A fiduciary duty is the highest duty under the law. A fiduciary relationship exists when one person has the duty to look out for the best interests of another person. It is sometimes said that the other person — the beneficiary — reposed special trust and confidence in the fiduciary. Because of that trust and confidence, the beneficiary is vulnerable to the fiduciary. Thus, when a fiduciary acts wrongfully, the law provides the beneficiary with a cause of action to recover what the fiduciary took from the beneficiary; this action is known as Fiduciary Litigation.
There are many types of fiduciary relationships and therefore many specific fiduciary duties. For example, the fiduciary duty owed by a lawyer to his client concerns the attorney-client relationship, while a condominium board member’s fiduciary duties regard condominium issues. But all fiduciary duties include three key components governing how fiduciaries must act toward their beneficiaries:
- A fiduciary must act with the utmost good faith and with scrupulous honesty toward his beneficiary.
- A fiduciary must place the beneficiary’s interests above his own.
- A fiduciary’s actions must be fair and equitable to the beneficiary.
Fiduciary Relationships by Law
Some fiduciary relationships are recognized by the law. Other fiduciary relationships can arise from how people actually treat each other, regardless whether the law says there is a fiduciary relationship. Informal fiduciary relationships are a subject for another day. In this section, fiduciary relationships that exist as a matter of law are listed. The following owe fiduciary duties:
- Agents to their principals.
- Attorneys to their clients.
- Brokers to their customers.
- Class representatives in class-action suits to the other members of the class.
- Condominium board officers and members to unit owners.
- Employees to their employers.
- Executors to the beneficiaries of estates.
- Holders of executive rights in mineral estates to non-executive interest holders.
- Holders of powers of attorney to those for whom they act.
- Officers of a corporation to the corporation.
- Tax collectors (such as stores) to the State of Texas for taxes they collect.
- Trustees to the beneficiaries of trusts.
Reciprocal Fiduciary Duties
The fiduciary relationships listed above are one-way relationships: They impose a fiduciary duty on a person with respect to his beneficiary. But some fiduciary relationships are two-way. In other words, the parties owe fiduciary duties to each other. In these relationships, each person is both a fiduciary and a beneficiary:
- Business partners
- Joint ventures
Some relationships that one might think would be fiduciary in nature are not, as a matter of law. Absent facts creating an informal fiduciary relationship, there are no fiduciary duties owed by the following:
- Bailors to bailees.
- Banks to borrowers.
- Obligations imposed by a joint operating agreement.
- Prospective partners who do not become partners.
- Shareholders to each other in closely held corporations.
Remedies for Breach
As in other civil litigation, a fiduciary can be sued for damages when he breaks the law. But remedies against fiduciaries can be more extensive than mere damages. The principle underlying fiduciary litigation is that a fiduciary should not profit by his wrongdoing. Therefore, the courts have sometimes awarded a wronged beneficiary the greater of the value of whatever the fiduciary wrongfully appropriated or the current, appreciated value after the fiduciary successfully invested it.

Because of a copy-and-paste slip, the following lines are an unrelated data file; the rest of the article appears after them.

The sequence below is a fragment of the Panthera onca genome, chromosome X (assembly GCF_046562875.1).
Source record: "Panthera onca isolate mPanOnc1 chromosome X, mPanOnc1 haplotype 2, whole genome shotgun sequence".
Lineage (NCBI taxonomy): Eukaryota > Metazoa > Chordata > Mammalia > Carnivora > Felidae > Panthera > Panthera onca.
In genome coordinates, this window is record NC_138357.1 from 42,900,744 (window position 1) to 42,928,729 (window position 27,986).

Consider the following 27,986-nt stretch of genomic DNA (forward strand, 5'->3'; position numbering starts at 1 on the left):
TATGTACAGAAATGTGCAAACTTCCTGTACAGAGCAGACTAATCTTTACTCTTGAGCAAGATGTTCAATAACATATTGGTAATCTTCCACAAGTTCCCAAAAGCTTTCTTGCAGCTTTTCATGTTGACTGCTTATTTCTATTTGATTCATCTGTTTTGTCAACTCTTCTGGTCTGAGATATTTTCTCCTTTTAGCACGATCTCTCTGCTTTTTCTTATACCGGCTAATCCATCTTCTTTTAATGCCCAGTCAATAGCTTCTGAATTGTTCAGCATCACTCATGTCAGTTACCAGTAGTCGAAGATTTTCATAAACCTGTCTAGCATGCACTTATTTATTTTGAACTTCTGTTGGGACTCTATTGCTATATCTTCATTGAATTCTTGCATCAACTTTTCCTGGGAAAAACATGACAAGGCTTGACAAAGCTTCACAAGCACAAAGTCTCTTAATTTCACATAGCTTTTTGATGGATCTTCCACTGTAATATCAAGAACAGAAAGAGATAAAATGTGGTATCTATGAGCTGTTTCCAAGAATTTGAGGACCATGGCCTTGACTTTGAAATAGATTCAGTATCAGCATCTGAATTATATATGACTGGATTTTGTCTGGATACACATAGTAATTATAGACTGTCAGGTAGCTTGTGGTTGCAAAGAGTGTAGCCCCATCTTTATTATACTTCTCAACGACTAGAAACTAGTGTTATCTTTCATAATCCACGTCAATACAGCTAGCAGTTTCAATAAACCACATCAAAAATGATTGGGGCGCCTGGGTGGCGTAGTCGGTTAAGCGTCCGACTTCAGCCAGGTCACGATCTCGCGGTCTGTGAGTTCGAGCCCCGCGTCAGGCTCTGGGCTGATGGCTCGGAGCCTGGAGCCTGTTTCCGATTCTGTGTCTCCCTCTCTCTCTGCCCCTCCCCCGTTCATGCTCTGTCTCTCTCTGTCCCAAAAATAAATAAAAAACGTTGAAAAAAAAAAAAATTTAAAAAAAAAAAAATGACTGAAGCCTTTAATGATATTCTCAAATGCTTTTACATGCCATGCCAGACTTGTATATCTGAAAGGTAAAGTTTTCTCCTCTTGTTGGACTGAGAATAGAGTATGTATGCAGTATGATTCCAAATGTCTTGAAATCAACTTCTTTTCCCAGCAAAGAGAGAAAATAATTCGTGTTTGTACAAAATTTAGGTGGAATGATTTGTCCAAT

Under California law, the law imposes special duties on persons serving as executors, administrators, guardians and trustees, known as “fiduciary duties”. These fiduciary duties include the duty to account for and to fully and accurately disclose the transactions of the estate or trust, the duty of loyalty to the beneficiaries, the duty not to self-deal with the estate or trust assets, the duty to make the estate or trust assets productive, the duty of impartiality between the beneficiaries, and a multitude of other duties.
State law also requires trustees to invest and manage assets as a prudent investor would, to actively review the trust assets and make prudent decisions as to the investments of the trust portfolio, and to appropriately diversify the investments of the trust.
There are a multitude of other statutory duties required of executors, administrators, guardians and trustees, the breach of which creates potential liability for these fiduciaries.
Our litigation team pursues a variety of actions against fiduciaries including:
- Suits for removal of executors, administrators, guardians and trustees
- Suits to force accountings
- Suits for monetary damages
- Suits to pay back fiduciary fees
Applicable laws provide for the possibility of recovery of the attorney’s fees incurred in pursuing these breaches of fiduciary duty.
The Steburg Law Firm has substantial experience in vigorously defending executors, administrators, guardians, and trustees from removal actions, in preparing airtight accounting in response to accounting actions, and in suits for damages filed against the fiduciary. We also pursue Declaratory Judgments on behalf of fiduciaries when facing decisions involving risk to the fiduciary in order to cover them with a court order directing what action the fiduciary should take. Applicable California law allows the possibility of the fiduciary recovering their attorney’s fees from the estate, guardianship or trust. Contact the Steburg Law Firm to explore your options for recovery.